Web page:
Background: In a population-based study, we examined the relationship between the risk of myocardial infarction (MI) among young women and plasma total homocysteine (tHCY), folate, vitamin B12, and a common cytosine (C) to thymine (T) polymorphism in the gene for 5,10-methylenetetrahydrofolate reductase (MTHFR). Methods and Results: In-person interviews and nonfasting blood samples were obtained from 79 women <45 years old diagnosed with MI and 386 demographically similar control subjects living in western Washington state between 1991 and 1995. Compared with control subjects, case patients had higher mean tHCY concentrations (13.4±5.2 versus 11.1±4.4 μmol/L, P=.0004) and lower mean folate concentrations (12.4±13.4 versus 16.1±12.2 nmol/L, P=.018). There was no difference in vitamin B12 concentrations between case patients and control subjects (346.8±188.4 versus 349.7±132.4 pmol/L, P=.90). After adjusting for cardiovascular risk factors, we found that women with tHCY ≤15.6 μmol/L were at approximately twice the risk of MI as women with tHCY <10.0 μmol/L (OR, 2.3; 95% CI, 0.94 to 5.64). Women with folate ≤8.39 nmol/L had an ≃50% lower risk of MI than women with folate <5.27 nmol/L (OR, 0.54; 95% CI, 0.23 to 1.28). There was no association with vitamin B12 concentration. Among control subjects, 12.7% were homozygous for the MTHFR T677 allele, and these women had higher plasma tHCY and lower plasma folate than women with other genotypes. Ten percent of case patients were homozygous for the T677 allele, and there was no association of homozygosity for T677 with MI risk (OR, 0.90; 95% CI, 0.31 to 2.29). Conclusions: These data support the hypothesis that elevated plasma tHCY and low plasma folate are risk factors for MI among young women. Although homozygosity for MTHFR T677 is related to increased plasma tHCY and low plasma folate, this genetic characteristic is not a risk factor for MI in this population.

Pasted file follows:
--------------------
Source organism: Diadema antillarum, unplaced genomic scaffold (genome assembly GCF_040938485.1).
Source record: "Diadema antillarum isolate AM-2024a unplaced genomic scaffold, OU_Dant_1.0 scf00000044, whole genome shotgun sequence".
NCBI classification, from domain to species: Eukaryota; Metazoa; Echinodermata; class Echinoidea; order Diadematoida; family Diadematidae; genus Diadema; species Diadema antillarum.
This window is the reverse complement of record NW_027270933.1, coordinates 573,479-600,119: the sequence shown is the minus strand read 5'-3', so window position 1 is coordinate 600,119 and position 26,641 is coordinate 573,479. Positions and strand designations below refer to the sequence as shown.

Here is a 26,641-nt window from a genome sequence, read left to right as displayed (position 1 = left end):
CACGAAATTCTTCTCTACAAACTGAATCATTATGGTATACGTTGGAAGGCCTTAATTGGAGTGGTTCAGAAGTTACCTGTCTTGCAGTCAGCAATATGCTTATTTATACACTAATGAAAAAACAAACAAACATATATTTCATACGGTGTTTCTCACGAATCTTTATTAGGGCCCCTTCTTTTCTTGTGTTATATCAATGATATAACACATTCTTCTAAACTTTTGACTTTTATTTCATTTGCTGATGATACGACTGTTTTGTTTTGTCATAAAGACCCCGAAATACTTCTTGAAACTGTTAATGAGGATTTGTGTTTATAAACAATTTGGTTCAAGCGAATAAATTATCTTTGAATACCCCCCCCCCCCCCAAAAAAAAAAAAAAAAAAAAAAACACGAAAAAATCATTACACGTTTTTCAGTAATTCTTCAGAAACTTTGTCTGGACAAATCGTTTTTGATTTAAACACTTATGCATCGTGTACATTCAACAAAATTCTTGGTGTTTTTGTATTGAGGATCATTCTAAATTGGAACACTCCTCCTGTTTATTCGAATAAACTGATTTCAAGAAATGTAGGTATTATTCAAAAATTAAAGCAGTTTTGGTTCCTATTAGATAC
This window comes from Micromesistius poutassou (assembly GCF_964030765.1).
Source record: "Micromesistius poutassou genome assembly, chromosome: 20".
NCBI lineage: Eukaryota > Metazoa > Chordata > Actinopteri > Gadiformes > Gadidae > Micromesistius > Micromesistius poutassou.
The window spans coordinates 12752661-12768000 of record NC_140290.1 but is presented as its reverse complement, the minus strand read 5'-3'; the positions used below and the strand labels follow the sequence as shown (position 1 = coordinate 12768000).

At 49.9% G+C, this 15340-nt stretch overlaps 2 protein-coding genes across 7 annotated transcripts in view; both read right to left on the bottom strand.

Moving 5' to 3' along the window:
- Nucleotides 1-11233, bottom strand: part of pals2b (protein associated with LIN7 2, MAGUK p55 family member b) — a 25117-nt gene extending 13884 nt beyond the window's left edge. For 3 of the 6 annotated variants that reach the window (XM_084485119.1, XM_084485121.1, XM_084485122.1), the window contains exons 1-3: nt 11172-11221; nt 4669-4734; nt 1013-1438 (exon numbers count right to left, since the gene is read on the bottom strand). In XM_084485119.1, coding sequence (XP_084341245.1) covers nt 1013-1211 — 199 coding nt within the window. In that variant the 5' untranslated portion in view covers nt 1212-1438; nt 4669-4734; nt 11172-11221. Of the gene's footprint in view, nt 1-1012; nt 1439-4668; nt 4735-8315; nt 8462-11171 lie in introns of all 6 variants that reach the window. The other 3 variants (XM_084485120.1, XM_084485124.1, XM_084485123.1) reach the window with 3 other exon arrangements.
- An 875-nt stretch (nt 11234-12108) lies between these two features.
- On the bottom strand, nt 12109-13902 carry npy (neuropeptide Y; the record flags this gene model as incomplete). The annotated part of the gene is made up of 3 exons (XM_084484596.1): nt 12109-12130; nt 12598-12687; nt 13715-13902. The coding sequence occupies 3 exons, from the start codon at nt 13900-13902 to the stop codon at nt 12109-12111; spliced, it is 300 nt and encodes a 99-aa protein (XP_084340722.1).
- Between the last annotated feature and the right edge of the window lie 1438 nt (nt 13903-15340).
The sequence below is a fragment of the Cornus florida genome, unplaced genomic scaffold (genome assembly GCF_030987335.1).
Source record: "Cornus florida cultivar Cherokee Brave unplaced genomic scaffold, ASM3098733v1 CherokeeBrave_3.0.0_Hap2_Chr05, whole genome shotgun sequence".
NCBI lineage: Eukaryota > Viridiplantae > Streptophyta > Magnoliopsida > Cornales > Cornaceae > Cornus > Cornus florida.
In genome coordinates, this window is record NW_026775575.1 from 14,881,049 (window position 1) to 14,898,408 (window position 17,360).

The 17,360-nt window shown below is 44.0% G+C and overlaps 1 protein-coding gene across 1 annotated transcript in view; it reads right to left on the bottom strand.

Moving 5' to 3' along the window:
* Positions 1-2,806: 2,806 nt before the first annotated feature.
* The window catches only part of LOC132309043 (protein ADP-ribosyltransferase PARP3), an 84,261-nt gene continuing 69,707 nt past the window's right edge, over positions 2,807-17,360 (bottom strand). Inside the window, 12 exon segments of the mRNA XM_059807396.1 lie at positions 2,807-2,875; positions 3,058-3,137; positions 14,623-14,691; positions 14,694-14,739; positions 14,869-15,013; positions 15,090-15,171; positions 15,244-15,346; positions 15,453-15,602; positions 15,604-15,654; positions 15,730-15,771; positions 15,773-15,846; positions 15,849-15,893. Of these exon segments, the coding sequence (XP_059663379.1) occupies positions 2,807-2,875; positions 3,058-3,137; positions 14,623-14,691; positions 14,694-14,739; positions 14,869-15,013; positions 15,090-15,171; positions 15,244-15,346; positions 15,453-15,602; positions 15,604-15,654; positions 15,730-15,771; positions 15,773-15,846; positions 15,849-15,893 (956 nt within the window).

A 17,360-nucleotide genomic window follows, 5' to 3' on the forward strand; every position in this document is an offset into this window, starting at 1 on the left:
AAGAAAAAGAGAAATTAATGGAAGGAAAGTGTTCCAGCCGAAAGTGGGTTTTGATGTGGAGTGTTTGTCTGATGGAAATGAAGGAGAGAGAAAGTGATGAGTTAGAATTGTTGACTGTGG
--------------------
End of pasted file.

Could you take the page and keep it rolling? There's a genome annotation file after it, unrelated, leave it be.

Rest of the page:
- Myocardial infarction
ASJC Scopus subject areas
- Cardiology and Cardiovascular Medicine
- Physiology (medical)